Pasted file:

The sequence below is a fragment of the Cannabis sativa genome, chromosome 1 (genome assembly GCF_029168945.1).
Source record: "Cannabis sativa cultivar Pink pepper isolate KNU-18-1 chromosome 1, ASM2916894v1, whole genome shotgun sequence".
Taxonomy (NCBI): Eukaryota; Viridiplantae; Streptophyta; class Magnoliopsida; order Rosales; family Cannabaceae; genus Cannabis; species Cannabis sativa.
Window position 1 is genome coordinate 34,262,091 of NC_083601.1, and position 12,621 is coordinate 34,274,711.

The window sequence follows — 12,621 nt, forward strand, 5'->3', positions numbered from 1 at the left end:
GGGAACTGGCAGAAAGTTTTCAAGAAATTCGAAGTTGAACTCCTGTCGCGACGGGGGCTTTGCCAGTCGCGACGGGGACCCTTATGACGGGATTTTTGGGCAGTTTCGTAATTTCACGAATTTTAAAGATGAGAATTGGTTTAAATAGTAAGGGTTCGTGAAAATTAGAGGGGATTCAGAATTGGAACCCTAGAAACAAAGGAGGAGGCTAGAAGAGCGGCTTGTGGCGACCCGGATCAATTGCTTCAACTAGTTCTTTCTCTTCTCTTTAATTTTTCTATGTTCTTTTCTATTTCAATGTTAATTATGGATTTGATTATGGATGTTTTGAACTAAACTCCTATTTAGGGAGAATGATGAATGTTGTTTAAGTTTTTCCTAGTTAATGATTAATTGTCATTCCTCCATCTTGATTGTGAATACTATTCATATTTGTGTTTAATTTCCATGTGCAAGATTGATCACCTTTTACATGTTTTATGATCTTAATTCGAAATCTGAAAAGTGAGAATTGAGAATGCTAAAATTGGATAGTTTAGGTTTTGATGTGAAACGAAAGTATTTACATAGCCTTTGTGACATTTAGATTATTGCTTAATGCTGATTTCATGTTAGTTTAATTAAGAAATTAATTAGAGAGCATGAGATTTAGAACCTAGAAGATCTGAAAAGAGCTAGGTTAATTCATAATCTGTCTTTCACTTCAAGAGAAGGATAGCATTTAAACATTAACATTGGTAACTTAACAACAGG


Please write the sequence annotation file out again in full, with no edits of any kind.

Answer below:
The sequence below is a fragment of the Cannabis sativa genome, chromosome 1 (genome assembly GCF_029168945.1).
Source record: "Cannabis sativa cultivar Pink pepper isolate KNU-18-1 chromosome 1, ASM2916894v1, whole genome shotgun sequence".
Taxonomy (NCBI): Eukaryota; Viridiplantae; Streptophyta; class Magnoliopsida; order Rosales; family Cannabaceae; genus Cannabis; species Cannabis sativa.
Window position 1 is genome coordinate 34,262,091 of NC_083601.1, and position 12,621 is coordinate 34,274,711.

The window sequence follows — 12,621 nt, forward strand, 5'->3', positions numbered from 1 at the left end:
GGGAACTGGCAGAAAGTTTTCAAGAAATTCGAAGTTGAACTCCTGTCGCGACGGGGGCTTTGCCAGTCGCGACGGGGACCCTTATGACGGGATTTTTGGGCAGTTTCGTAATTTCACGAATTTTAAAGATGAGAATTGGTTTAAATAGTAAGGGTTCGTGAAAATTAGAGGGGATTCAGAATTGGAACCCTAGAAACAAAGGAGGAGGCTAGAAGAGCGGCTTGTGGCGACCCGGATCAATTGCTTCAACTAGTTCTTTCTCTTCTCTTTAATTTTTCTATGTTCTTTTCTATTTCAATGTTAATTATGGATTTGATTATGGATGTTTTGAACTAAACTCCTATTTAGGGAGAATGATGAATGTTGTTTAAGTTTTTCCTAGTTAATGATTAATTGTCATTCCTCCATCTTGATTGTGAATACTATTCATATTTGTGTTTAATTTCCATGTGCAAGATTGATCACCTTTTACATGTTTTATGATCTTAATTCGAAATCTGAAAAGTGAGAATTGAGAATGCTAAAATTGGATAGTTTAGGTTTTGATGTGAAACGAAAGTATTTACATAGCCTTTGTGACATTTAGATTATTGCTTAATGCTGATTTCATGTTAGTTTAATTAAGAAATTAATTAGAGAGCATGAGATTTAGAACCTAGAAGATCTGAAAAGAGCTAGGTTAATTCATAATCTGTCTTTCACTTCAAGAGAAGGATAGCATTTAAACATTAACATTGGTAACTTAACAACAGG